We were planning to go to church for Easter. We talked about where we wanted to visit, what time we’d need to get going, and because I have a little bit of girly in me, I’d even picked out what I wanted to wear. I’m having a hard time getting back to church, but missing Easter is just unheard of, so I had asked Rich if we could make it a point to find a service we could attend.
The week leading up to Easter was difficult. Lots of learning how to mesh with our respective families, lots of driving, more grief with the passing of my grandmother. Of course there were a number of good moments that occurred, but the week was marked with stress. Saturday night we went out to dinner and a movie with some friends, and by the time we got home, I was completely drained. I set an alarm on my phone to make sure we could be awake in time to shower and drive to worship service we had chosen, but the hours between setting it and when it would wake me seemed like too few.
When I awoke in the morning, before my alarm of course, I didn’t want to go to church. It didn’t feel like Easter to me. Despite a restful sleep, I was still worn out from the week, and the prospect of putting on a happy face and participating in a sort of forced celebration just because it was a particular day in the Church calendar. I messed around on my phone for a bit, while I waited for Rich to wake up and debated starting the process of getting ready for church.
As I waited, I went back and forth. I don’t want to stay away from the church out of fear of what other people will say or think. I don’t to run my emotional temperature based strictly on what I think will be most acceptable to the greatest number of people. But it felt hard to determine if going or not going was trying to please others. I wasn’t feeling particularly joyful or excited that morning, just tired and confused. Trying to wedge that into an Easter celebration felt like it was going to be more exhausting than exuberant.
When Rich woke, I asked if he wanted to go to church, and after a moment, he admitted that he wasn’t feeling much like it, and asked if I still wanted to. In that moment, I realized that I wanted to want to go to church, but I didn’t actually want to go. I shook my head, a few tears in my eyes, and then let out a sigh, as I settled back under the covers.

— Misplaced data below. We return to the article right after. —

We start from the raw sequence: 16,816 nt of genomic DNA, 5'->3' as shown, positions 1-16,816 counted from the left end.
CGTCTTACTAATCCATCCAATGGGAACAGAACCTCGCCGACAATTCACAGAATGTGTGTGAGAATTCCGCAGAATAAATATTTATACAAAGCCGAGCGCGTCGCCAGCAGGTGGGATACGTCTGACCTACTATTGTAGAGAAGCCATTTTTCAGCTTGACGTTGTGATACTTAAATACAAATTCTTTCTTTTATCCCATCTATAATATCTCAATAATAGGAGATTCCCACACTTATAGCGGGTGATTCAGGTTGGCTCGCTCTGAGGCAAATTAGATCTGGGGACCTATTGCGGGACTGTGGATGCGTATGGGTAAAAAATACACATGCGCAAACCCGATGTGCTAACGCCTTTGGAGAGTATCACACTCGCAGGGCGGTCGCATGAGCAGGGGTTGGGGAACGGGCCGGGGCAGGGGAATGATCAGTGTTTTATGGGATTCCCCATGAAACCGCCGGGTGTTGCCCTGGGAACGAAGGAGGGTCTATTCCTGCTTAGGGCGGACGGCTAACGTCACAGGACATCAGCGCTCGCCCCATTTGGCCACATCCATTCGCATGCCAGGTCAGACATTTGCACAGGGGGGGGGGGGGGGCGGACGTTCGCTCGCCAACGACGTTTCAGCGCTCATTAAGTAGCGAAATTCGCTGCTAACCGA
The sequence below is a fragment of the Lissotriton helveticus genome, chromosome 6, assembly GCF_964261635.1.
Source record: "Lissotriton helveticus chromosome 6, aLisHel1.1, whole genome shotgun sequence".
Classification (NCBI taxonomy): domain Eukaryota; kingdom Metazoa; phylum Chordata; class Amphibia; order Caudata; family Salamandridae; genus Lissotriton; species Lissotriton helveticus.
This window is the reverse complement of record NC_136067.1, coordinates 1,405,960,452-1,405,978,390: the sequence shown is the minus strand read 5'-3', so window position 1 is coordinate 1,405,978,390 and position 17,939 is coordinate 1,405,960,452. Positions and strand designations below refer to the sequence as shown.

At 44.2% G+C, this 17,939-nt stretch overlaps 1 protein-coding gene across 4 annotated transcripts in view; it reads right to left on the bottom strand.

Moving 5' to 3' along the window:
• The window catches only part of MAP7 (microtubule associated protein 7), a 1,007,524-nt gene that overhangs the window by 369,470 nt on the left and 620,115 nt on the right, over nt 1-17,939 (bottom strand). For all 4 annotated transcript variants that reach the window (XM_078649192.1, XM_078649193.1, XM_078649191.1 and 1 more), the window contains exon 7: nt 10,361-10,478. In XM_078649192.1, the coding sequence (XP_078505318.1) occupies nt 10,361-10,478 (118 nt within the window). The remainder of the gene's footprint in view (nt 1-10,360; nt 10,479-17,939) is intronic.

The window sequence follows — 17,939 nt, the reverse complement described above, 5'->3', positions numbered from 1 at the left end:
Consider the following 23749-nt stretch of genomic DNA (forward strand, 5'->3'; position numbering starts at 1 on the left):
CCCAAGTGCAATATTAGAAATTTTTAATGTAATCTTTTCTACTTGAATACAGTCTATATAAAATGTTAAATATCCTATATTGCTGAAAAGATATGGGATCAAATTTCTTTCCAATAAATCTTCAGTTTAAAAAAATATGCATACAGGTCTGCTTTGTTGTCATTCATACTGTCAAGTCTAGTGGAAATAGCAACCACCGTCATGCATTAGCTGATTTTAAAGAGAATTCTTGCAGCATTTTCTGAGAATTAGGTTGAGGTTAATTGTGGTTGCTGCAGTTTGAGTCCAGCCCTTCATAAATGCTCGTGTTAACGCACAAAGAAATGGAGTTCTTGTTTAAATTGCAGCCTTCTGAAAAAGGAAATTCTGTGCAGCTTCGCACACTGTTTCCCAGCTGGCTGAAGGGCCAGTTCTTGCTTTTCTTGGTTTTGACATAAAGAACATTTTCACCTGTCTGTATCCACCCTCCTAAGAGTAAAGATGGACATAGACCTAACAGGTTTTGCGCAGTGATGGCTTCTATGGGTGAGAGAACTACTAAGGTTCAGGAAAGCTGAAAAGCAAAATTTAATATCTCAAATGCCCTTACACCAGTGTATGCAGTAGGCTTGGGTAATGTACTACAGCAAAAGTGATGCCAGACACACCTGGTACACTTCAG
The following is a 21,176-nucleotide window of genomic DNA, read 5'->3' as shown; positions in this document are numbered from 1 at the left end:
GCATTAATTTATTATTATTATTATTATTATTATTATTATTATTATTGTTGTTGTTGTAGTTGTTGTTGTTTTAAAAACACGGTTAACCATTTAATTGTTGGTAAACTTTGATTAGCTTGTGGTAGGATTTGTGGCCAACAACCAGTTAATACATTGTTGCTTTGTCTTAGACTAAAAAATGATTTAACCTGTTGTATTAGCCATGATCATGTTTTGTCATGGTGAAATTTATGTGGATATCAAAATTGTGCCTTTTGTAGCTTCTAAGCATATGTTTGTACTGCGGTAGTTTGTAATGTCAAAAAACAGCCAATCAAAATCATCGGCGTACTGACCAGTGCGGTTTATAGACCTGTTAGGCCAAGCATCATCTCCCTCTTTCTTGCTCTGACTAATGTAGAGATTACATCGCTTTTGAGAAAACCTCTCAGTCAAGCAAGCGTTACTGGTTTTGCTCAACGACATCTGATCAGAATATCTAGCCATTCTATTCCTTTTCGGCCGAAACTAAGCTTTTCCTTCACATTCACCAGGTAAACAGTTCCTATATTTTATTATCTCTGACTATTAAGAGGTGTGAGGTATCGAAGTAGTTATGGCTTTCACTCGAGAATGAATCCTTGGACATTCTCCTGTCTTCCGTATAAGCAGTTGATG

As Christians, we often think of Easter as a day of joy. But the first Easter wasn’t joyful for all of Jesus’s followers. The news of the resurrection took time to unfold. John and Peter weren’t able to send a tweet, alerting everyone to the empty tomb. Mary was unable to post a selfie of her and Jesus to prove he was alive. The news traveled slowly, meaning that for some, Easter was another day of mourning, another day of loss, another day of disbelief.
Jubilation certainly makes sense in the context of the Church calendar, but as individuals, it can be difficult. When we feel as though we have to be experiencing Easter with one particular kind of emotion, the purpose of the joy can be missed.
I wanted to feel joy on Easter, but the way that I found joy wasn’t through exuberant music and bright flowers.
For me, joy was subtle.
Joy was found in planning our menu for the week.
Joy was found in the tiny purple violets beside the path of the rail trail where we walked.
Joy was found in hand-cut french fries and profiteroles stuffed with homemade pastry cream.
Joy was found in hand holding and dream sharing.
I know that there will be days of music and flowers ahead. I look forward to Easters when I can sing songs of resurrection and new life at the top of my voice.
I also know that there will be days of sadness and mourning at Easter. When everything is dark and the light feels like a punishment rather than a relief.
No matter what kind of Easter it is, I want to accept it.
For now, I will embrace the joy of violets and profiteroles.